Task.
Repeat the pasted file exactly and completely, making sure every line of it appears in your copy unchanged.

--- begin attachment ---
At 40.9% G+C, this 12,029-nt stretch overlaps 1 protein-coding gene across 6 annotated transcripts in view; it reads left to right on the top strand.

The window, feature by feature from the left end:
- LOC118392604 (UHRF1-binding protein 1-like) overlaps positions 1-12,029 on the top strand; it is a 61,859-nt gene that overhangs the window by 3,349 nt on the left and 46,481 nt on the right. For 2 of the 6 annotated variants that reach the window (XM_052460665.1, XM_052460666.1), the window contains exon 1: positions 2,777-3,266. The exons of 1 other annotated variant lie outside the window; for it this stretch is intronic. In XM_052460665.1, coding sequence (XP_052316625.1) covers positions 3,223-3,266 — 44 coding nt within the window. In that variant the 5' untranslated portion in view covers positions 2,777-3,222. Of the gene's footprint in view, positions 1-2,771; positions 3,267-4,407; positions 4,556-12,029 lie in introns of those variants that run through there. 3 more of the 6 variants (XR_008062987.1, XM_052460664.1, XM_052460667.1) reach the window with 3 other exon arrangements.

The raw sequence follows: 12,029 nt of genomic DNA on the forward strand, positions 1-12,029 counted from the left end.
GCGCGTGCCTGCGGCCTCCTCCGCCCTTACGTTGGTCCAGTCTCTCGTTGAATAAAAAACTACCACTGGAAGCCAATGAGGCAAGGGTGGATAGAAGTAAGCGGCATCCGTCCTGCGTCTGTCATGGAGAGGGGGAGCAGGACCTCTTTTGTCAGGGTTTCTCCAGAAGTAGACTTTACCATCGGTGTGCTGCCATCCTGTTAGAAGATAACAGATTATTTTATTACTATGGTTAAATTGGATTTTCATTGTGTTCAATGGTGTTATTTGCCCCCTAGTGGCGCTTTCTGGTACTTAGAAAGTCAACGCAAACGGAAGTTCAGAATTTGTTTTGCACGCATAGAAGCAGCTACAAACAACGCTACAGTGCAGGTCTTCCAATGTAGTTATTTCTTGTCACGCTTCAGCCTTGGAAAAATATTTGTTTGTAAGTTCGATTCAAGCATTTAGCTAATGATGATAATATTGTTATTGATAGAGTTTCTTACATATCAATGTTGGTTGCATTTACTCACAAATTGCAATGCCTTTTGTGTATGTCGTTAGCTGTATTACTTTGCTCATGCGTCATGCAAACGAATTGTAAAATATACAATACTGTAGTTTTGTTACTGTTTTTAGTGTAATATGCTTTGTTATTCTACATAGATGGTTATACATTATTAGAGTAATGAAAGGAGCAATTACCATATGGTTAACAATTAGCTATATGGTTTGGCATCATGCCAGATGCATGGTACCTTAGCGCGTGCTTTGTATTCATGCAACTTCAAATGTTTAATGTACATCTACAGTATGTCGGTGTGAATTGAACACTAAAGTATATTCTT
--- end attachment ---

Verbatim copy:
At 40.9% G+C, this 12,029-nt stretch overlaps 1 protein-coding gene across 6 annotated transcripts in view; it reads left to right on the top strand.

The window, feature by feature from the left end:
- LOC118392604 (UHRF1-binding protein 1-like) overlaps positions 1-12,029 on the top strand; it is a 61,859-nt gene that overhangs the window by 3,349 nt on the left and 46,481 nt on the right. For 2 of the 6 annotated variants that reach the window (XM_052460665.1, XM_052460666.1), the window contains exon 1: positions 2,777-3,266. The exons of 1 other annotated variant lie outside the window; for it this stretch is intronic. In XM_052460665.1, coding sequence (XP_052316625.1) covers positions 3,223-3,266 — 44 coding nt within the window. In that variant the 5' untranslated portion in view covers positions 2,777-3,222. Of the gene's footprint in view, positions 1-2,771; positions 3,267-4,407; positions 4,556-12,029 lie in introns of those variants that run through there. 3 more of the 6 variants (XR_008062987.1, XM_052460664.1, XM_052460667.1) reach the window with 3 other exon arrangements.

The raw sequence follows: 12,029 nt of genomic DNA on the forward strand, positions 1-12,029 counted from the left end.
GCGCGTGCCTGCGGCCTCCTCCGCCCTTACGTTGGTCCAGTCTCTCGTTGAATAAAAAACTACCACTGGAAGCCAATGAGGCAAGGGTGGATAGAAGTAAGCGGCATCCGTCCTGCGTCTGTCATGGAGAGGGGGAGCAGGACCTCTTTTGTCAGGGTTTCTCCAGAAGTAGACTTTACCATCGGTGTGCTGCCATCCTGTTAGAAGATAACAGATTATTTTATTACTATGGTTAAATTGGATTTTCATTGTGTTCAATGGTGTTATTTGCCCCCTAGTGGCGCTTTCTGGTACTTAGAAAGTCAACGCAAACGGAAGTTCAGAATTTGTTTTGCACGCATAGAAGCAGCTACAAACAACGCTACAGTGCAGGTCTTCCAATGTAGTTATTTCTTGTCACGCTTCAGCCTTGGAAAAATATTTGTTTGTAAGTTCGATTCAAGCATTTAGCTAATGATGATAATATTGTTATTGATAGAGTTTCTTACATATCAATGTTGGTTGCATTTACTCACAAATTGCAATGCCTTTTGTGTATGTCGTTAGCTGTATTACTTTGCTCATGCGTCATGCAAACGAATTGTAAAATATACAATACTGTAGTTTTGTTACTGTTTTTAGTGTAATATGCTTTGTTATTCTACATAGATGGTTATACATTATTAGAGTAATGAAAGGAGCAATTACCATATGGTTAACAATTAGCTATATGGTTTGGCATCATGCCAGATGCATGGTACCTTAGCGCGTGCTTTGTATTCATGCAACTTCAAATGTTTAATGTACATCTACAGTATGTCGGTGTGAATTGAACACTAAAGTATATTCTT